The missile that does not care
MOSCOW. (RIA Novosti political commentator Andrei
This year shows little prospect for a much needed
Russian-U.S. missile defense treaty. The American ballistic missile defense
system, credible though increasingly costly, is going to become operational
within years. New Russian missiles could penetrate it now – if it were in
On January 19, Lieutenant General Henry A. Obering III,
Missile Defense Agency Director, touted a successful static test firing of the
second stage rocket motor for the future Kinetic Energy Interceptor, the
antimissile to be commissioned in the early 2010s and a key element in a
ballistic missile shield.
last year, the Boeing-led Airborne Laser team delivered on Boeing’s commitment
to strengthen the 10-crew Alaska-based interceptor group by announcing the
successful completion of a series of tests involving a high energy laser at
Edwards Air Force Base, California.
A credible capability indeed, but, as Russian President
Vladimir Putin told the marathon Kremlin news conference last month, Russia has
missiles that don’t care. When asked about the new Russian weapon, he said:
“These are very strong systems, and they – how shall I put it mildly - are not exactly a response to a ballistic missile defense system. With
such missiles, it does not matter whether you face a missile shield or not; they
travel at hypersonic speeds and change heading and altitude, while missile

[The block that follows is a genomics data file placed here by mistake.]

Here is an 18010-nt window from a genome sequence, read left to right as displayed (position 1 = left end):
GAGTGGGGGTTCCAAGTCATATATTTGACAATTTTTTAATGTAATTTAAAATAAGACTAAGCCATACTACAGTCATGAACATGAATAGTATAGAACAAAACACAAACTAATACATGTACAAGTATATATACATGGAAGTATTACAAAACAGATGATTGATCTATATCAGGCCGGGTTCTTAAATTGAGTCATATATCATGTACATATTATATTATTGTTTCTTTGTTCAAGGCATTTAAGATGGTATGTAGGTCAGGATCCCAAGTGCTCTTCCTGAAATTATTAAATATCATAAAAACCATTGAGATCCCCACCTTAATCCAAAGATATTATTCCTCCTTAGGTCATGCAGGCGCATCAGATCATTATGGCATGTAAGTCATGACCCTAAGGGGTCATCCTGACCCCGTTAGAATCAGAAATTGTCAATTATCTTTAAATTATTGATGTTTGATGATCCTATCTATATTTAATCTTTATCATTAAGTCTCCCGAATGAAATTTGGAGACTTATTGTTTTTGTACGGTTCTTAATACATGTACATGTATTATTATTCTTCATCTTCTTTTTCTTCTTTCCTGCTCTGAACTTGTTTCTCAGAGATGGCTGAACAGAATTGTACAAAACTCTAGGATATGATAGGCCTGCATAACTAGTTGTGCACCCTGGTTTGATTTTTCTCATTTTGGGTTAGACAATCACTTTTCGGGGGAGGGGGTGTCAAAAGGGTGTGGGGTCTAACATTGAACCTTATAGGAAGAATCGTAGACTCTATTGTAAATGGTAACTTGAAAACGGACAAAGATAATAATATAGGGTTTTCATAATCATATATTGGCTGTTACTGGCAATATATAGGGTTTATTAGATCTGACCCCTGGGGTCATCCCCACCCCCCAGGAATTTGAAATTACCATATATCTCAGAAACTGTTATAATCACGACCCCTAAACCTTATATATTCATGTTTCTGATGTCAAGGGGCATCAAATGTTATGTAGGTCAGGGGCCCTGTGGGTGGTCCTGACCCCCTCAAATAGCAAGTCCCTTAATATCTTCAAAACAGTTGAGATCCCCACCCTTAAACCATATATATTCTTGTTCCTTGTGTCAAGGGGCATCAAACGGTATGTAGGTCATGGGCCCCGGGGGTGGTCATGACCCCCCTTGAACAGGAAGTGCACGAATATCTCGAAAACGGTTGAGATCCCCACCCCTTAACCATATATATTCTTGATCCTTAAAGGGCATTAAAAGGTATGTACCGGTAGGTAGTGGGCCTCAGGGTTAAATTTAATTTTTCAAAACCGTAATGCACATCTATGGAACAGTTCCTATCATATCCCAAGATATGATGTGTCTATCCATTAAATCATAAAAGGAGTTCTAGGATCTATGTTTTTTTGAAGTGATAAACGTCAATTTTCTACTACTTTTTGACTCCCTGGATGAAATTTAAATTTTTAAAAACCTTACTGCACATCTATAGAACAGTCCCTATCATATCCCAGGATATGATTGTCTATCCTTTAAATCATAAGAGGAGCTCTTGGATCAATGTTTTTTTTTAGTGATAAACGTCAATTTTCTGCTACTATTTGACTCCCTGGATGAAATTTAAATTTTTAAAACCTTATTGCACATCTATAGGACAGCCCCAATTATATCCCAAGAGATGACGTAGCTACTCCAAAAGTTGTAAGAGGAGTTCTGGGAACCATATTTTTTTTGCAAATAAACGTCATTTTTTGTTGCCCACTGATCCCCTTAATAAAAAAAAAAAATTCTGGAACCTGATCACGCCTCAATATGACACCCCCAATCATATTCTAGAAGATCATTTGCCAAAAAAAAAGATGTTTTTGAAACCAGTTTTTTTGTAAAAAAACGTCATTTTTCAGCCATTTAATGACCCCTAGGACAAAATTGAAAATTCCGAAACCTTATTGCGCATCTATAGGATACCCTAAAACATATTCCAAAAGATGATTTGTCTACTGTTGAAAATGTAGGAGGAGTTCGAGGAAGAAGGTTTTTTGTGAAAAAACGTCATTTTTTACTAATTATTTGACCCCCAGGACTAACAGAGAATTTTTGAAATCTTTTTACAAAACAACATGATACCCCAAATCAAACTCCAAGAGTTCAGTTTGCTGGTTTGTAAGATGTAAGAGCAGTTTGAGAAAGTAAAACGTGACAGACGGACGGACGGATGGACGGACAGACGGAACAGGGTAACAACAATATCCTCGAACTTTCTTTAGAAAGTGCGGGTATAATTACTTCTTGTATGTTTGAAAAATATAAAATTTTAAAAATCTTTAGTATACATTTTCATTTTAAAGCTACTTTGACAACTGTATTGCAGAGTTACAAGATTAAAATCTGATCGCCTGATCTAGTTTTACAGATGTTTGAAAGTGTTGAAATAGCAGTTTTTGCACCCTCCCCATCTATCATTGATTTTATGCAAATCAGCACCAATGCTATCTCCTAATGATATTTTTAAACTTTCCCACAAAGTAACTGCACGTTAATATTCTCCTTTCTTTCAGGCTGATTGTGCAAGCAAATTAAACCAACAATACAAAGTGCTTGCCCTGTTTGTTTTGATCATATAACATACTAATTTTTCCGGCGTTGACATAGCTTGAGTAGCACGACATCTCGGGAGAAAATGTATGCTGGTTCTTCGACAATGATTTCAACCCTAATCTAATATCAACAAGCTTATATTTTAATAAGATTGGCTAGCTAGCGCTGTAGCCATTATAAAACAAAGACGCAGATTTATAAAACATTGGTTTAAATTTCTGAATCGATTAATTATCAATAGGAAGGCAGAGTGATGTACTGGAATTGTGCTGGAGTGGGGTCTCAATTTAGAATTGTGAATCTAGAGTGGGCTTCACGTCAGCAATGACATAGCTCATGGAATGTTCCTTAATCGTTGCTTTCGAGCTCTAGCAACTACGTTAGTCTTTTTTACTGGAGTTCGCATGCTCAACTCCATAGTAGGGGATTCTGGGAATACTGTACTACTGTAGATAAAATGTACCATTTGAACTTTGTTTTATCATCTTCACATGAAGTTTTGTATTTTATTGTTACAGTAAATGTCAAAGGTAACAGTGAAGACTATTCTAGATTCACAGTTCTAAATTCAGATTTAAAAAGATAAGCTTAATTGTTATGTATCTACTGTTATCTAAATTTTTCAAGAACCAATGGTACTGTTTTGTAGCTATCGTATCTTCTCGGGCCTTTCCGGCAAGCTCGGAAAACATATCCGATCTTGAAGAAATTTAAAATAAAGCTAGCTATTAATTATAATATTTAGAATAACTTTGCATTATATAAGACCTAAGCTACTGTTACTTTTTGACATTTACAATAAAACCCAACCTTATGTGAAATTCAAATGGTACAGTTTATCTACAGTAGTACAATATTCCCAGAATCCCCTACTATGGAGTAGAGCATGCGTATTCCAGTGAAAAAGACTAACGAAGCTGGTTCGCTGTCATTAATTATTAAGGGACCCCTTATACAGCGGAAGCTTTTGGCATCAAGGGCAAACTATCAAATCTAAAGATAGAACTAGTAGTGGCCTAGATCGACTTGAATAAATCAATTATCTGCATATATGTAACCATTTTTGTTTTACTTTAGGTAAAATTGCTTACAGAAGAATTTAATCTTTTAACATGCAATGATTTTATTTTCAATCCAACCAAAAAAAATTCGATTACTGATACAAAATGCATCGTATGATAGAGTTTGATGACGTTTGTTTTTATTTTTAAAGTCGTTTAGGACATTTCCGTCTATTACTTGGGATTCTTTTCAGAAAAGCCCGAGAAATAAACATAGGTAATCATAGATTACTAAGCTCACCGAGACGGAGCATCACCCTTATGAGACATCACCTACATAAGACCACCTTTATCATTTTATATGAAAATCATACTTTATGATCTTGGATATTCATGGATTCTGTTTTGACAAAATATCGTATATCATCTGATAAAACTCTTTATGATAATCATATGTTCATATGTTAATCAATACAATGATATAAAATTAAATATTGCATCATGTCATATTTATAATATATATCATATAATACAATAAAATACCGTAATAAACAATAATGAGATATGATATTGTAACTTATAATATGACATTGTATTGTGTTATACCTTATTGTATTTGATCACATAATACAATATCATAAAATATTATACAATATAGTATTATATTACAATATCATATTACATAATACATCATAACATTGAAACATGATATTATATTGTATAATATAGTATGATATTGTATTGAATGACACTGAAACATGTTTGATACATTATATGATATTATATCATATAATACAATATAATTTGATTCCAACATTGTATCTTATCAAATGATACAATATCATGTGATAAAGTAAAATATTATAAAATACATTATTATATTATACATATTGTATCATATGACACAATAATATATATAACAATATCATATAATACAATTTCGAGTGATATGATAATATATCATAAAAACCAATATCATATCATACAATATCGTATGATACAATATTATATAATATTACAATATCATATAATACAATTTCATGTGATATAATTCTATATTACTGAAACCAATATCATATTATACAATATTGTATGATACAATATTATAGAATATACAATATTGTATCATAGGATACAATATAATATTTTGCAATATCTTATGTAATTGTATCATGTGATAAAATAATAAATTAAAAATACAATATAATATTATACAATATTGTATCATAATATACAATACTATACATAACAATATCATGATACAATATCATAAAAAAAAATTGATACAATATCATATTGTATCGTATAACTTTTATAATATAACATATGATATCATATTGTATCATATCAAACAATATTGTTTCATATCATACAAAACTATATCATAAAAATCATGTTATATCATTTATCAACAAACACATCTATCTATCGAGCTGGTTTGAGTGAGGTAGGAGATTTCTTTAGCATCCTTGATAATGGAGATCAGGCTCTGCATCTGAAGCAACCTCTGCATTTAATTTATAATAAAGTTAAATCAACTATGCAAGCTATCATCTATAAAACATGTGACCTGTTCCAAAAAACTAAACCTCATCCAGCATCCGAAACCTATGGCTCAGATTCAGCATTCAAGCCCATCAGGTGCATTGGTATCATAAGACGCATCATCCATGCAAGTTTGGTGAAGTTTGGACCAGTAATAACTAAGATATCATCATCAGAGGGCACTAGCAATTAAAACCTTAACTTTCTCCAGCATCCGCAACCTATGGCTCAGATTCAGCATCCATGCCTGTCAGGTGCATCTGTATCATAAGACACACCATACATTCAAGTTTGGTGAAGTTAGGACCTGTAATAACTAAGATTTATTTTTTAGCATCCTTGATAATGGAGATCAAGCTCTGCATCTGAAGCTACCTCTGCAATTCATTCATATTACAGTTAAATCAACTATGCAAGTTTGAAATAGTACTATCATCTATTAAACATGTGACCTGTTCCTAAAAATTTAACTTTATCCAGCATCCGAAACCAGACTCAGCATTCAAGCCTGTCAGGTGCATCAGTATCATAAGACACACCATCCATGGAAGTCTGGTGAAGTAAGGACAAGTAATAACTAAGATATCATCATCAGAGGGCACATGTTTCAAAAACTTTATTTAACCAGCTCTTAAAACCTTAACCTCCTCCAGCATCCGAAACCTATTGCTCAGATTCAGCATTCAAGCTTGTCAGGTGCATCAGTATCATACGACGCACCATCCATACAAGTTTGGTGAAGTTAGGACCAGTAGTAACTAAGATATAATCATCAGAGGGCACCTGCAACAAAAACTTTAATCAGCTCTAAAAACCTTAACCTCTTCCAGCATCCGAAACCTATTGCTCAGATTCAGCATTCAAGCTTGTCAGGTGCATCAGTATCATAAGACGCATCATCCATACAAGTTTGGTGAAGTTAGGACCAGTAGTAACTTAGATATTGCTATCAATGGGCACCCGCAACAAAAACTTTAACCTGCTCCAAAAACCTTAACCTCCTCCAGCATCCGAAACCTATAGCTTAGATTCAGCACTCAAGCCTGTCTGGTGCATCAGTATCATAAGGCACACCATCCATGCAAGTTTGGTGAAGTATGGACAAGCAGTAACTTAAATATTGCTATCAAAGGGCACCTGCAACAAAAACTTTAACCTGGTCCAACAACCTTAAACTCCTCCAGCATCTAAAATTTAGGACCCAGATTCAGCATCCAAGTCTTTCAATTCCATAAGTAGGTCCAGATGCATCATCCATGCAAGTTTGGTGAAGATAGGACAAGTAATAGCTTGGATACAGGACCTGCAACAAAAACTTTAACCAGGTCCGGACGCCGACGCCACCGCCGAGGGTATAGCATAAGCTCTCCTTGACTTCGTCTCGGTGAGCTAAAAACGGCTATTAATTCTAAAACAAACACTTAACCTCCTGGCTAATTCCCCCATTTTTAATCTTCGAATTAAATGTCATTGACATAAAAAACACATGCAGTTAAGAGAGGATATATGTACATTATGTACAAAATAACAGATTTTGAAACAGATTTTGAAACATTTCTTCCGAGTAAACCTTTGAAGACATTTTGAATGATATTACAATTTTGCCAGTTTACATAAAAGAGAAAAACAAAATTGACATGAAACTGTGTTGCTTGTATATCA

defense systems are designed to counter ballistic-trajectory weapons.”
Experts know the missile Putin was referring to – the
formidable Topol-M (SS-25 Sickle) developed by the Moscow Institute of Thermal
Technology (MITT) – well enough. Below are some facts for the general public.
Originally, the Topol-M was a double-headed project
launched in the late 1980s in an effort to develop a missile that could be
equally successfully fired from a silo and from a mobile launcher. However,
while Yuzhnoye Design Bureau in Dnepropetrovsk, Ukraine, was developing the silo
and Moscow-based MITT, traditionally stronger in road mobile technology, was
preparing its own design, the Soviet Union broke up and the Ukrainian part of
the program faded out. In the face of unaffordable research and development
costs, MITT decided to upgrade the operational Topol missile, rather than
develop a new one.
The original silo-based Topol-M (SS-X-27) was
commissioned for use in December 1997 – two underground systems were deployed
at Tatishchevo military base, Saratov region (central Russia). Since then, five
Strategic Missile Force regiments have been rearmed with the Topol-Ms.
The road mobile launcher was successfully tested in
2004-2005 and commissioned for use with the Strategic Missile Force this year.
Russian Defense Minister Sergei Ivanov said seven road mobile missile systems
would enter service in 2006.
A road mobile launcher ensures concealment,
maneuverability, utter survivability, and long endurance. The Topol-M itself is
more accurate, reliable, robust than the old Topol, and more immune to the